Immigrants must do 'Fear Factor'-like stunts

LOS ANGELES, California (AP) -- Immigrant rights groups on Thursday demanded the cancelation of a "Fear Factor"-type reality show that offers winners immigration counsel, alleging the show takes advantage of those desperate for a green card and a life in the United States.
The show features immigrants who compete in contests that have included gulping down live tequila worms, fending off vicious attack dogs and jumping between two speeding 18-wheelers.
The groups say Liberman Broadcasting's "Gana la Verde" or "Win the Green," shown on Spanish-language stations in Los Angeles, San Diego, Houston and Dallas, gives a false impression of how the immigration process works and ridicules those seeking legal status in the United States. They said it also makes contestants who are illegal immigrants potential targets for U.S. Immigration and Customs Enforcement.
"It gives the erroneous message that through tricks one can get a green card, and it puts people in danger of being deported," said Angela Sanbrano, executive director of the Central American Resource Center.
The groups also claimed the show does the "homework" for immigration authorities by providing details about immigrants who may be here illegally.
Representatives of the immigrant advocacy groups said they want to meet with Liberman Broadcasting officials to discuss more realistic portrayals of the immigration system. If the production company doesn't agree to meet with them or pull the show, they will consider a boycott of the program's advertisers, as well as legal action for alleged false advertising and unlawful legal advice, said Victor Nieblas, of the American Immigration Lawyers Association.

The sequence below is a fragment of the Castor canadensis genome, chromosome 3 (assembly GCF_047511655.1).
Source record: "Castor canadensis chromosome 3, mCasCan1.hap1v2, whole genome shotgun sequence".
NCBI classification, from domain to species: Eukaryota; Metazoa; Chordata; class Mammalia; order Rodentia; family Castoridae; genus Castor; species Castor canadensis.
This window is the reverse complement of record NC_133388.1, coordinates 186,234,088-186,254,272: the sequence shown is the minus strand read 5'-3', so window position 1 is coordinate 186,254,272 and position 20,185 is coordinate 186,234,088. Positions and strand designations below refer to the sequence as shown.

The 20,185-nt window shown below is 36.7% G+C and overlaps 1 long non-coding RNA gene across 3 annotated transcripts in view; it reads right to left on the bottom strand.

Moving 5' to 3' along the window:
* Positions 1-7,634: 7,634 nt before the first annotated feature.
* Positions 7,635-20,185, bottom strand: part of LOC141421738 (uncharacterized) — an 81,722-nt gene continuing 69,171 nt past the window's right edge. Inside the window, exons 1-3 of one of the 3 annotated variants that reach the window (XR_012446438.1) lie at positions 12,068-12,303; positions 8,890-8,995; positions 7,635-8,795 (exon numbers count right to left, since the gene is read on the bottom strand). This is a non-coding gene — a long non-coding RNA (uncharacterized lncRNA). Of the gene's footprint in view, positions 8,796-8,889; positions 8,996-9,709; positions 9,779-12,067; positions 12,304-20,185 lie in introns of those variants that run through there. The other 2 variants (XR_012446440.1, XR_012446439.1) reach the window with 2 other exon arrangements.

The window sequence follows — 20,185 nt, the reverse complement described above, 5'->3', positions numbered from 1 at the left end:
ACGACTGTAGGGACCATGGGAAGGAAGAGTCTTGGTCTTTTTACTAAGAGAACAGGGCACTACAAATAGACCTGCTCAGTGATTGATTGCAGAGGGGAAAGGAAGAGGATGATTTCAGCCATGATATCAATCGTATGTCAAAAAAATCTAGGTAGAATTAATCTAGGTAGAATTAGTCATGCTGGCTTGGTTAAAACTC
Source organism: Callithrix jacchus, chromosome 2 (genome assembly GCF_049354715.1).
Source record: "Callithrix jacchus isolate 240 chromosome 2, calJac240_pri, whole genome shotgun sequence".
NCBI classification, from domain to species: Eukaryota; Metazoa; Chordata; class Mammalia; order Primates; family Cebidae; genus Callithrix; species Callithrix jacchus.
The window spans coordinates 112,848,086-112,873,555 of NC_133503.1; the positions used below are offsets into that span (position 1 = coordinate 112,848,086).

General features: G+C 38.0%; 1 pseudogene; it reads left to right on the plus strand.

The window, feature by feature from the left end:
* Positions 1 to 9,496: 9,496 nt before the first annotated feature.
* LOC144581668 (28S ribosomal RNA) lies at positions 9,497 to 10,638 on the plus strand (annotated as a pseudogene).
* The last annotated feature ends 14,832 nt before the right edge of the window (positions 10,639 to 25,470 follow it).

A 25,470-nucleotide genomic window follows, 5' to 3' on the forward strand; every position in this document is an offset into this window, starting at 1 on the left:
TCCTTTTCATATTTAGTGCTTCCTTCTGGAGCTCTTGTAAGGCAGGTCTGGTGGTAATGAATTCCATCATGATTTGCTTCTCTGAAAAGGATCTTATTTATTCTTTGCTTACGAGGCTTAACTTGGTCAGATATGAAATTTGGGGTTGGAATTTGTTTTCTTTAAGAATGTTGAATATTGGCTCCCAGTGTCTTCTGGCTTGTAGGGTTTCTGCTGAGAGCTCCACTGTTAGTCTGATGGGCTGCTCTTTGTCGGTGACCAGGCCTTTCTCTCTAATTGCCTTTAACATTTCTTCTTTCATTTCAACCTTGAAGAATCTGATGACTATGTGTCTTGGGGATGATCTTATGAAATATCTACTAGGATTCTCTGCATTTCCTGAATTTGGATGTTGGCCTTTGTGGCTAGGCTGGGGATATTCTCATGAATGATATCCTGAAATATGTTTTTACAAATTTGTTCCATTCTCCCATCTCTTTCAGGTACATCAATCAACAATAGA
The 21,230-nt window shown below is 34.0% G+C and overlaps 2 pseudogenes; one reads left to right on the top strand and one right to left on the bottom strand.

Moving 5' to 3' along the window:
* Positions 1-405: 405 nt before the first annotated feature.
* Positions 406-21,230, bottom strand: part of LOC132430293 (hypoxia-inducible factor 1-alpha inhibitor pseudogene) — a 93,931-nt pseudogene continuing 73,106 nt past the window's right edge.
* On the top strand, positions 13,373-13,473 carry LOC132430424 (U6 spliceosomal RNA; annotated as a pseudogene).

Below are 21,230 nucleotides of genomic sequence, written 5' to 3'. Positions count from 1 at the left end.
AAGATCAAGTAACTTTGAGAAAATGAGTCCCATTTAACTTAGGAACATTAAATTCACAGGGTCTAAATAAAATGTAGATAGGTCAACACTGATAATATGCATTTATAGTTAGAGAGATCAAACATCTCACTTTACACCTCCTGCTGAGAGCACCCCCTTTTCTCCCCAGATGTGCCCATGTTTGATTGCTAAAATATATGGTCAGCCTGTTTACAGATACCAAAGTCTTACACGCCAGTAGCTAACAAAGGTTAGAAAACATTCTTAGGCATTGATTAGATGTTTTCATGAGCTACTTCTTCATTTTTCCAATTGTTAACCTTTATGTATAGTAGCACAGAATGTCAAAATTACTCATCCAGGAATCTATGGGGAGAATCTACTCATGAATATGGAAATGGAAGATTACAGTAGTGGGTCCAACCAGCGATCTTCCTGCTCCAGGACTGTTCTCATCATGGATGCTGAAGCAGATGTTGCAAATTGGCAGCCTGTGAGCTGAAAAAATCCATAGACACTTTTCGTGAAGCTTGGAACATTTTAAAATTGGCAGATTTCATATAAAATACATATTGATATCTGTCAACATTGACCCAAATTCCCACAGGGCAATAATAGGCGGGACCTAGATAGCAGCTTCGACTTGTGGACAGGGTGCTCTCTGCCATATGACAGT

Lenard Liberman, co-owner of the Burbank-based company, said he would be happy to meet with the groups but is not planning to pull the show.
"We're just trying to help people out here. I don't know what all the controversy's about," he said. "If we gave away breast implants or plastic surgery, no one could care. But try to help Maria go from a nanny to a nurse, and everyone raises an outcry."
Winners earn a year's worth of legal guidance toward a green card for legal residency. The show doesn't actually guarantee winners a U.S. residency card, but the introduction describes the six contestants battling for their final goal of the green card amid ominous images of barbed wire along the border and U.S. patrol helicopters.
Liberman said the contestants are all adults, and that with recent immigration raids, they face the risk of deportation by going to the supermarket.
The show, which has aired more than 20 episodes, is ranked No. 2 among 18- to 49-year-old Hispanic viewers, Liberman said.
"There are already two people who are on their way to getting green cards. There's one person who's four to six months away. We don't have one participant complaint," he said. "If this makes money, it's only going to become more popular."
Those against the program acknowledged that their efforts may simply boost the ratings, as did controversy surrounding films such as "The Passion" and "Fahrenheit 9-11."
"We have to trust the community not to support this," Sanbrano said.